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I was reading Scott Meyers' Effective C++ (third edition), and in a paragraph in Item 32: Make sure public inheritance is "is-a" on page 151 he makes the comment (which I've put in bold):

This is true only for public inheritance. C++ will behave as I've described only if Student is publicly derived from Person. Private inheritance means something entirely different (see Item 39), and protected inheritance is something whose meaning eludes me to this day.

The question: how should I interpret this comment? Is Meyers trying to convey that protected inheritance is seldom considered useful and should be avoided?

(I've read the question Difference between private, public and protected inheritance in C++ as well as C++ FAQ Lite's private and protected inheritance section, both of which explain what protected inheritance means, but hasn't given me much insight into when or why it would be useful.)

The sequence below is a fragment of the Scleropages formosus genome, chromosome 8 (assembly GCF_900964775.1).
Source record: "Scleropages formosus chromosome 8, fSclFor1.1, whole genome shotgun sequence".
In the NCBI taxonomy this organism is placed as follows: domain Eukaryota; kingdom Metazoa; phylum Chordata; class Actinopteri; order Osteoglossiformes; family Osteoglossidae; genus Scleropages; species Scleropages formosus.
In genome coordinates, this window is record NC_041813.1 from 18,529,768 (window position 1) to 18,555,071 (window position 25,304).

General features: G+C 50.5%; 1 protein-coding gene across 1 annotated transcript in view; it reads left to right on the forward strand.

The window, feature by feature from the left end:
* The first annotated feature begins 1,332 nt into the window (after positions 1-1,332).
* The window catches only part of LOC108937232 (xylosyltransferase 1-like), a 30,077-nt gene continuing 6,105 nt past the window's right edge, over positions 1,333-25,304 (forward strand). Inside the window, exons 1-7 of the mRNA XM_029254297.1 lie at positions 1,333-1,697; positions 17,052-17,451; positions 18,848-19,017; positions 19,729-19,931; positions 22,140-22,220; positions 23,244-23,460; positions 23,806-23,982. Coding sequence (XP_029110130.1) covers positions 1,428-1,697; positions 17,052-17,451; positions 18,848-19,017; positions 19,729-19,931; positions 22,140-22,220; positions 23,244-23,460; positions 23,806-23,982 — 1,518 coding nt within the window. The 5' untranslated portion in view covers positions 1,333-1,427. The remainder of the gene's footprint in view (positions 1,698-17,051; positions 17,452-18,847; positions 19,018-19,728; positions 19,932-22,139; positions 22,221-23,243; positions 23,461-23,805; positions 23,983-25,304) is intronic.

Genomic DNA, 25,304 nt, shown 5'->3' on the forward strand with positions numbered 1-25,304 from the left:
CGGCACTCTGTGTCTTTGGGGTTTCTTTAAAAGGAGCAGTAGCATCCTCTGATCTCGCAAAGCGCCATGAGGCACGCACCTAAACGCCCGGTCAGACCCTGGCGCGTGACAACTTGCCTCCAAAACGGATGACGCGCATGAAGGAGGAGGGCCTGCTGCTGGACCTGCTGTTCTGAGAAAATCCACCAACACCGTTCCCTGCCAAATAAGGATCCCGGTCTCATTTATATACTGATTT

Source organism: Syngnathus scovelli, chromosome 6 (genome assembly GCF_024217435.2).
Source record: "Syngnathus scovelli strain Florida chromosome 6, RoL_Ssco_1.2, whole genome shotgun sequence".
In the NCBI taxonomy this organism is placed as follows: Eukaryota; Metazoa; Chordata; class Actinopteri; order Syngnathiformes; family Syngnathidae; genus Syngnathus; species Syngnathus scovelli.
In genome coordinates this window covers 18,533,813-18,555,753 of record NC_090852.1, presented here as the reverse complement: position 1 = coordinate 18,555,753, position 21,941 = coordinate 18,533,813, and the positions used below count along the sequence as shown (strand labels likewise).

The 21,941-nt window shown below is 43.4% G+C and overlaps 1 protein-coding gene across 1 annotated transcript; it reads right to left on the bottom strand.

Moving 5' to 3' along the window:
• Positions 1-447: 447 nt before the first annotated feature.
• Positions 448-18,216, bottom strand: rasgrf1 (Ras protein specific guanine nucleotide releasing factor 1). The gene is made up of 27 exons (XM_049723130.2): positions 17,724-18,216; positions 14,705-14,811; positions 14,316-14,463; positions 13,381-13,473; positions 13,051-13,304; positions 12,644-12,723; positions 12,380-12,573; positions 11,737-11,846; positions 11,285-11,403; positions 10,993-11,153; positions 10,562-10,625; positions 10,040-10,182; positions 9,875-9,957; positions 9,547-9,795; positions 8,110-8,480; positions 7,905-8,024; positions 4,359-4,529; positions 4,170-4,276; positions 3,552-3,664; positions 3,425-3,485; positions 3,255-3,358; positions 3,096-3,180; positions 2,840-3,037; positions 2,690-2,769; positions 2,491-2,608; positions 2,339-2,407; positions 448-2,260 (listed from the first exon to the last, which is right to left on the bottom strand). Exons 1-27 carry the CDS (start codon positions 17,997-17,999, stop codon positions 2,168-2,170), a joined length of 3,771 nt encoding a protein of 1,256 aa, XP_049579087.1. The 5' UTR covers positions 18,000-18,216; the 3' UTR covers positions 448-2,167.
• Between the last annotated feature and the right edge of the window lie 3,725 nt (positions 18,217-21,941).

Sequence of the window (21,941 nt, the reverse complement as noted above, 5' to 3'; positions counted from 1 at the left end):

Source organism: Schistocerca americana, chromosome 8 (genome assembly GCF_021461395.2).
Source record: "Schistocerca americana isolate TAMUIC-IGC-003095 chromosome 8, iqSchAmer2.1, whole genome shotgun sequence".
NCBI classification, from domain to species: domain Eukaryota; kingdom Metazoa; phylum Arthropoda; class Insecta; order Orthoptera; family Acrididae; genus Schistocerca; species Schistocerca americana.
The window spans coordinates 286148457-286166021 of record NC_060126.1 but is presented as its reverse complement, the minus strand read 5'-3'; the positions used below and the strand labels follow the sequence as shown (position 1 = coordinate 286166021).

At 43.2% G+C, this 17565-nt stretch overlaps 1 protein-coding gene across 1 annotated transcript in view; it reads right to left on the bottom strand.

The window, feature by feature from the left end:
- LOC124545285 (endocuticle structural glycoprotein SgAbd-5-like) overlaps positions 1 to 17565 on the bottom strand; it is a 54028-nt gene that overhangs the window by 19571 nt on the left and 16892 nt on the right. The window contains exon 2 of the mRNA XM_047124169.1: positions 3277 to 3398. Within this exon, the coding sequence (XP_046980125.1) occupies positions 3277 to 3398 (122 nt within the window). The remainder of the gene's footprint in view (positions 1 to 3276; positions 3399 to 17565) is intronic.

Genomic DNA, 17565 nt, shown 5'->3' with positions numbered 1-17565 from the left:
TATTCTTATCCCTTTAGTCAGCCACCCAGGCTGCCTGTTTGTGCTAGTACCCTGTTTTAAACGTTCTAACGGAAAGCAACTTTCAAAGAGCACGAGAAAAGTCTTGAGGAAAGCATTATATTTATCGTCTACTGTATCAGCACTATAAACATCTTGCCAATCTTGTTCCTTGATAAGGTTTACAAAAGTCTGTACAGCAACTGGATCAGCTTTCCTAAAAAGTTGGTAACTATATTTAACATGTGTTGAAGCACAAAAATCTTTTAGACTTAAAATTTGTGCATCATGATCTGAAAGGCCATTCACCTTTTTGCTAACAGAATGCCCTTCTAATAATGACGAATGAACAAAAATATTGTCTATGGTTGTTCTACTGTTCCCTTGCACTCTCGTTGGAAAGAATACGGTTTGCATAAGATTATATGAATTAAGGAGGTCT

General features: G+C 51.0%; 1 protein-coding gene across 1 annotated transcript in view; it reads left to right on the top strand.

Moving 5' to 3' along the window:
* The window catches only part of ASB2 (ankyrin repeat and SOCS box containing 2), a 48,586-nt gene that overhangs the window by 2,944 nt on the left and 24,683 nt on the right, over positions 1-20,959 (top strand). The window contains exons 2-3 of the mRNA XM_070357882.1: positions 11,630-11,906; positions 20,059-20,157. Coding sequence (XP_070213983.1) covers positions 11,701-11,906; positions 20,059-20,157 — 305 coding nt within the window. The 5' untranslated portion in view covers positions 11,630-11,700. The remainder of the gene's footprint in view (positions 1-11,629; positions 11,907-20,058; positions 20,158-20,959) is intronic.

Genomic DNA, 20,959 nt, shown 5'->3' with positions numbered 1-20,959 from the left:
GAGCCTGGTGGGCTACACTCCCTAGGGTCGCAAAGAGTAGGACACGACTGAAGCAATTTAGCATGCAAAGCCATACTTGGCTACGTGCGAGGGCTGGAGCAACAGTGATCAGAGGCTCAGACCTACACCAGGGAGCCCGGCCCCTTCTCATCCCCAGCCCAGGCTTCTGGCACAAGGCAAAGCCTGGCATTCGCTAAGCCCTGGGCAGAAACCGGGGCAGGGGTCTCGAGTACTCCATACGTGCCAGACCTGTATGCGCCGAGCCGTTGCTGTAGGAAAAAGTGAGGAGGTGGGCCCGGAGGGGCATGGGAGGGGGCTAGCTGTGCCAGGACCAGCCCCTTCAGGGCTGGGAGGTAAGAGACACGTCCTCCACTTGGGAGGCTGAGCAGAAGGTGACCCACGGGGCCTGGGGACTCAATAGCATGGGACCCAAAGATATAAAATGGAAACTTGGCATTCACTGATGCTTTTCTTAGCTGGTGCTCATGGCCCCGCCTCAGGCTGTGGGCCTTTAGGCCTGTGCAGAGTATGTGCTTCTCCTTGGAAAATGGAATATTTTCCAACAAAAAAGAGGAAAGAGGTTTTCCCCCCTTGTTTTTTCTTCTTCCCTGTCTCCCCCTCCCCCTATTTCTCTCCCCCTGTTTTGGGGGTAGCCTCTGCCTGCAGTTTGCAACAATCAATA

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From the sounds of it, it's not really very useful in practice I don't think. Likely scenario: It was added to the language for consistencies sake and because the access modifiers were established and it made sense to include it, not necessarily because someone thought "Yea, this would make for a great solution to problem x". –  Matthew Scharley Jun 26 '11 at 13:46
2  
Herb Sutter also has a good article on Uses and Abuses of Inheritance where he mentions one use case of protected inheritance. See gotw.ca/publications/mill06.htm and gotw.ca/publications/mill07.htm –  Void Jun 27 '11 at 17:42
    
Interesting links, thanks! –  zenzelezz Jun 27 '11 at 22:33

5 Answers 5

up vote 8 down vote accepted

Some scenarios where you'd want protected:

  1. You have a base class with methods where you know you never want to expose the functionality outside, but you know will be useful for any derived class.